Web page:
Province gives south coast and Lower Fraser region its highest drought rating

Metro Vancouver has no plans to increase water restrictions despite Stage 4 status


Metro Vancouver has no plans to ramp up water restrictions despite the provincial government announcing a Stage 4 drought Wednesday in British Columbia’s most heavily populated region: the south coast and Lower Fraser area.

Water Supplies throughout the British Columbia under stress.
Water Supplies throughout the British Columbia under stress.

The Stage 4 drought designation, brought on by a record-low snow pack, low rainfall and soaring temperatures, is the province’s highest level, and opens the door for government to begin restricting water licenses in the future if conditions worsen, said Forests Minister Steve Thomson, noting that conditions are likely to get drier in the coming days and weeks.

B.C.’s water laws are built on a “first in time, first in right” rule, where companies and users with the newest licenses are the first to be cut off if government restricts the extraction of surface or groundwater.

“The lowest priority … would be the ones that would be first potentially impacted and have reduced flow under their licenses,” said Thomson. “That’s a step we could take.”

A Stage 4 drought rating means conditions are so dry that further declines in stream, lake and aquifer levels could lead to water shortages and impact people, industry such as agriculture, and wildlife and fish stocks.

All users are being urged to maximize their water conservation efforts.

Thomson noted that the province’s move does not mean Metro Vancouver is required to increase its water conservation requirements for household users.

“Our assessment conditions, our levels, run differently than the local government’s classifications systems,” said Thomson.

Metro Vancouver has indicated that it will not increase regional restrictions from today’s Level 2, in which lawn sprinkling is limited to once a week, to a Level 3 rating, in which all lawn sprinkling is restricted.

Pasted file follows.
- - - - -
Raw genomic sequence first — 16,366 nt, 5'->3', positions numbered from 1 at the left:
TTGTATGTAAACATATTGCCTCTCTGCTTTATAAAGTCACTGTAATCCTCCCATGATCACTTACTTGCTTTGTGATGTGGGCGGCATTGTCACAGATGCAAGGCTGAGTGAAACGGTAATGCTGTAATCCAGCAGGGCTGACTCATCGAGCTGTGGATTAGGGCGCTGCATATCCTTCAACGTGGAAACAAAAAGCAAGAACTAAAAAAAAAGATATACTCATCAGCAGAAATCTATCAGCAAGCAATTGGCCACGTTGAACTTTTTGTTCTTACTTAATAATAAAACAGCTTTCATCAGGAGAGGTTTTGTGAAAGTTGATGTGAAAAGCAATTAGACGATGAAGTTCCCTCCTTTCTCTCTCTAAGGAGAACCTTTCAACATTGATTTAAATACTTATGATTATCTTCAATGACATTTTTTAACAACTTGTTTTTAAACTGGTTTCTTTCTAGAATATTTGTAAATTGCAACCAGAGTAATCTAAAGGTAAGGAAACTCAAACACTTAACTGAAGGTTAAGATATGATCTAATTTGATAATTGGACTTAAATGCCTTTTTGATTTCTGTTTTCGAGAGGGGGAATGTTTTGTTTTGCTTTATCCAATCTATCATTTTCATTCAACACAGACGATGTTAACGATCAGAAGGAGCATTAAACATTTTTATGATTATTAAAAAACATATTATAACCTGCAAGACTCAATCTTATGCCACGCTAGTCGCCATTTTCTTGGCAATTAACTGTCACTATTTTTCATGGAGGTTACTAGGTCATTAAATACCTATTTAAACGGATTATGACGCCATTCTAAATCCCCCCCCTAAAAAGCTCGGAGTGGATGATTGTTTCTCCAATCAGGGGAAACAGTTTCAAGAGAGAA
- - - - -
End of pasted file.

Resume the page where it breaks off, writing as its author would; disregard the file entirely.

“We’re still monitoring it very closely and we need to see the effects of level 2,” said North Vancouver city mayor Darrell Mussatto, chair of Metro Vancouver’s utilities committee. “At this point in time, while our reservoirs are stressed, the engineers are still confident that if we abide by Level 2 restrictions and reduce our water consumption and people are vigilant with water use, we should be able to get through with Level 2.”

Mussatto said the region typically gets rain from now to September, but that if it doesn’t over the next month or so, “we’ll reassess for sure.”

It’s not the first time B.C. has escalated drought conditions, though it is the first time the Lower Mainland has reached Stage Four status.

In the past, Thomson said, the government has had to step in and use the Fish Protection Act to restrict water access to a user in order to protect fish habitat.

But his ministry said it cannot recall any time in the past decade in which it has had to restrict water licenses in the Lower Mainland, or curtail the use of water by high-use businesses.

Both the Lower Mainland and South Fraser drought ratings were last adjusted on June 30, when they were increased to Stage 3. Although some rivers in the Howe Sound and Squamish areas are near normal for this time of year, other streams in the South Coast and Lower Fraser are well below normal.

While there are no angling closures in the two regions at this time, fisheries biologists are monitoring approximately 60 key angling streams throughout the province and, if conditions warrant, closures are possible.

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